In committed marriages, couples discover that sexual sharing passes through different seasons of intimacy. No particular sexual season is better than the other, but each seems best in its respective time and place over the life cycle. (In early marriage, sex is one thing; in middle marriage, it changes some; in later marriage, it becomes something else.) In every season, sexuality can be wonderful and exactly what is wanted and needed for that season of the couple’s lives. Sexual activity retains benefits for all ages of adulthood, and research suggests that a satisfying sex life among married couples may, in fact, delay mortality. The fact that sexuality is malleable is certainly a genius of its design and evidence of its intended continuous benefit throughout an enduring marriage.

Sexual intimacy can powerfully fortify couples by strengthening marital attachment.

The drive, desire, and bonding of sexual connection can also be a bridge for couples between relational inexperience early on and relational maturity that comes through time and effort. There is a lot to learn when someone chooses to share their whole life and whole self with another person; sexual connection and intimacy can be a “bridge over troubled waters,” as songwriters Simon and Garfunkel wrote, as spouses cleave to each other, and help each other through the highs and lows of life. Couples can come to appreciate the value of “going with the flow” rather than trying to either hasten or slow the gradual and natural change of seasons.

Throughout the seasons of a couple’s life, sexuality revitalizes passion for life and for each other. During certain phases of marriage and family life (e.g., pregnancy, childrearing, launching, empty nest, aging), couples will adapt and adjust—hopefully positively and playfully— in many ways. Necessary shifting from spontaneous to purposeful efforts to prioritize the couple’s sexual time in no way diminishes the emotional or passionate energy they’re able to share. Sexual passion stems from each person’s unique way of being and ability to express themselves and their interests to someone they care about. As each spouse continues to personally develop over a shared lifetime, sexuality has the potential for continuous enhancement through familiarity gained and an increasingly deepening relationship.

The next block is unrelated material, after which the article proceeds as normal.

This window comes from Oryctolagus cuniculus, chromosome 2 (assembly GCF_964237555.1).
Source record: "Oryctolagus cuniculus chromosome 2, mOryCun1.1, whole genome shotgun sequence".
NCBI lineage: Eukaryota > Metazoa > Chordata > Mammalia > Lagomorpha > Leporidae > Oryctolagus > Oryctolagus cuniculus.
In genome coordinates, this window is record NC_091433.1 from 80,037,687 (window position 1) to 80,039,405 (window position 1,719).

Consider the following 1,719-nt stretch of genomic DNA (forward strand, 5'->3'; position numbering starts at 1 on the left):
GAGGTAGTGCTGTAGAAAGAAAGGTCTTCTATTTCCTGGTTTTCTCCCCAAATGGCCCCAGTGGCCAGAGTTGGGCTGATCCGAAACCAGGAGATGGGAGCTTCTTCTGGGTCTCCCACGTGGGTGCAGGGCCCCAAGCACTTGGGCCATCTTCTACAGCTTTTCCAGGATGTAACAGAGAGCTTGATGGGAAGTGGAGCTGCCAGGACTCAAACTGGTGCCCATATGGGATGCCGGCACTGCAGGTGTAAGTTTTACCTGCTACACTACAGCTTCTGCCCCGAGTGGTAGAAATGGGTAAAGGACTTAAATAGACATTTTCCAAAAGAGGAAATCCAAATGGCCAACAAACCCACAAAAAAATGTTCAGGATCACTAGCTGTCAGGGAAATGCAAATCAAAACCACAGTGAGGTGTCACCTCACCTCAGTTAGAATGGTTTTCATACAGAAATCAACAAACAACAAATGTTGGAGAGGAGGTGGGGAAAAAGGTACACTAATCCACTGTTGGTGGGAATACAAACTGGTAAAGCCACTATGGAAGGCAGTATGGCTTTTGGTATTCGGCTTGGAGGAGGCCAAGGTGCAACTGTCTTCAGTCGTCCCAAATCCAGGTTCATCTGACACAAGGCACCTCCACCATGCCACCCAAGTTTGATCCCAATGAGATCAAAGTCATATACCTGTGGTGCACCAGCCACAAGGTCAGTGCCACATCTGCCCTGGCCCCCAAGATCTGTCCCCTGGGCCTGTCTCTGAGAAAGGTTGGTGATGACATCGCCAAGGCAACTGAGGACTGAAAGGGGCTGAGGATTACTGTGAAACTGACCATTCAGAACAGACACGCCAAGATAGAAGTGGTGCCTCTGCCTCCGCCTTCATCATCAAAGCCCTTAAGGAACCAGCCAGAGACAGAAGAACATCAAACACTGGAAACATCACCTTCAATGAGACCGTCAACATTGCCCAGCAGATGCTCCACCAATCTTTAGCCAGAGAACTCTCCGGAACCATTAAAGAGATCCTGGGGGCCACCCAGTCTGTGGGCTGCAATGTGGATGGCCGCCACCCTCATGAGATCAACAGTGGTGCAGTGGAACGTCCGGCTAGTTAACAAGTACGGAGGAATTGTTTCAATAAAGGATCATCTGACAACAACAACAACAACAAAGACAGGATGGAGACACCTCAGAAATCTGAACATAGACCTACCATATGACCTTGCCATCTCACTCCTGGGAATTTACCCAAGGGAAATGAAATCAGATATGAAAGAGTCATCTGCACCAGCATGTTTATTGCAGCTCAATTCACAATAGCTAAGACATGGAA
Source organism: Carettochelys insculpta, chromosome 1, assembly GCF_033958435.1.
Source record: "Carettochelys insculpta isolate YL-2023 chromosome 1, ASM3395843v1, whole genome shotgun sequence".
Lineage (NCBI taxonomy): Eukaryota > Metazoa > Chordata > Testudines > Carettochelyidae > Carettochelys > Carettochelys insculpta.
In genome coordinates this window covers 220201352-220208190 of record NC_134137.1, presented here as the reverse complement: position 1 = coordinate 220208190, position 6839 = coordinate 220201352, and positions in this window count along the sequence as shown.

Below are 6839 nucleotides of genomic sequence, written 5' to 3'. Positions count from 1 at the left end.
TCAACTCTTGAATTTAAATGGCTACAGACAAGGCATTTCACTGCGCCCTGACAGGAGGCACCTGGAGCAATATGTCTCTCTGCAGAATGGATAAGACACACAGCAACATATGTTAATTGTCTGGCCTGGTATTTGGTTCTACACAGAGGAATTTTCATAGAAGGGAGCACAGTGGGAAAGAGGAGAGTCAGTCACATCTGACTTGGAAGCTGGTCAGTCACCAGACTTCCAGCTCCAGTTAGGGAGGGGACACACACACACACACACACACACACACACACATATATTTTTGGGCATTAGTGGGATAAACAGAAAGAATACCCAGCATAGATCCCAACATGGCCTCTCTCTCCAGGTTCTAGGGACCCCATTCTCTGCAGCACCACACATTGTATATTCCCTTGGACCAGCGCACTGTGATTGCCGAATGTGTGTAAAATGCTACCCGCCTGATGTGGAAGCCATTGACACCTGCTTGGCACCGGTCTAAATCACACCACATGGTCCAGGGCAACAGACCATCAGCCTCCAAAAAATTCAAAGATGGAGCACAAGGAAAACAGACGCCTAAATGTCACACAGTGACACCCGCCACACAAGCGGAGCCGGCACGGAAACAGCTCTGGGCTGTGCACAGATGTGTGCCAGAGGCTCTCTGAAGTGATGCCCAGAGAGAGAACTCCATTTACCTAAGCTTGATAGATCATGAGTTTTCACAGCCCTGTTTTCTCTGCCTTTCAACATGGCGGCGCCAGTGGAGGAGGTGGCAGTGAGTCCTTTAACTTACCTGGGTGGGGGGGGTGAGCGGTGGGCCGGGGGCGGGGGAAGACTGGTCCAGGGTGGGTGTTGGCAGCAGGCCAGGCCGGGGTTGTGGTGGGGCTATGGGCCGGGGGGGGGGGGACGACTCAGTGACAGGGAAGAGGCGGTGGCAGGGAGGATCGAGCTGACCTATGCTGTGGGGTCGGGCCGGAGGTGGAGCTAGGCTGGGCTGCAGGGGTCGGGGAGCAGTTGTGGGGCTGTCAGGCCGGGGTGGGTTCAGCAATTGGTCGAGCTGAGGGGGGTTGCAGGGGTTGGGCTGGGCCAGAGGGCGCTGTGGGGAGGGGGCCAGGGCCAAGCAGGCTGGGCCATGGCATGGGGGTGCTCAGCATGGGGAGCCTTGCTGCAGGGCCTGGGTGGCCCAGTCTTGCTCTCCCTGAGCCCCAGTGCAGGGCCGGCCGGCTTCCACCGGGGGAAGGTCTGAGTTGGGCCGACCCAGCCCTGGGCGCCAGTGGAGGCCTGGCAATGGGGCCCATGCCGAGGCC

Embracing God’s Vision for Sexuality 

Couple sexuality is a beneficial and integral part of marriage for people of faith. A divine and positive vision for sexuality in marriage can be a powerful motivator for one’s behavior to align with God’s direction both prior to and throughout marriage. How would individual and social attitudes about sexuality change based on the belief that sex is from God, not the world, and intended to wonderfully bless couples’ lives? 

Elder David A. Bednar summarized, “[Sexual intimacy] in mortality [is] one of the ultimate expressions of our divine nature and potential.” Embracing this vision, religious parents and couples can speak positively and sacredly about sexuality. Families can teach more about the blessings of bodies, the divinely orchestrated benefits of marital sex, and sexual expression throughout marriage based in mutuality, selflessness, and care. Individuals can prepare early for healthy sexual engagement in marriage by developing areas of physical, emotional, and spiritual health that contribute to sexual wholeness. With a more complete alignment of Christianity and marital sexuality, let us regard sexuality for what it is—a powerful, God-created way for husband and wife to flourish through soul-deep connection, belonging, and love.

About the authors

Misha Crawford

Misha D. Crawford is a family life educator with a master's degree in Marriage, Family, and Human Development from Brigham Young University.

Mark H. Butler

Mark H. Butler, Ph.D. Marriage and Family Therapy, is a Professor in the School of Family Life, Brigham Young University.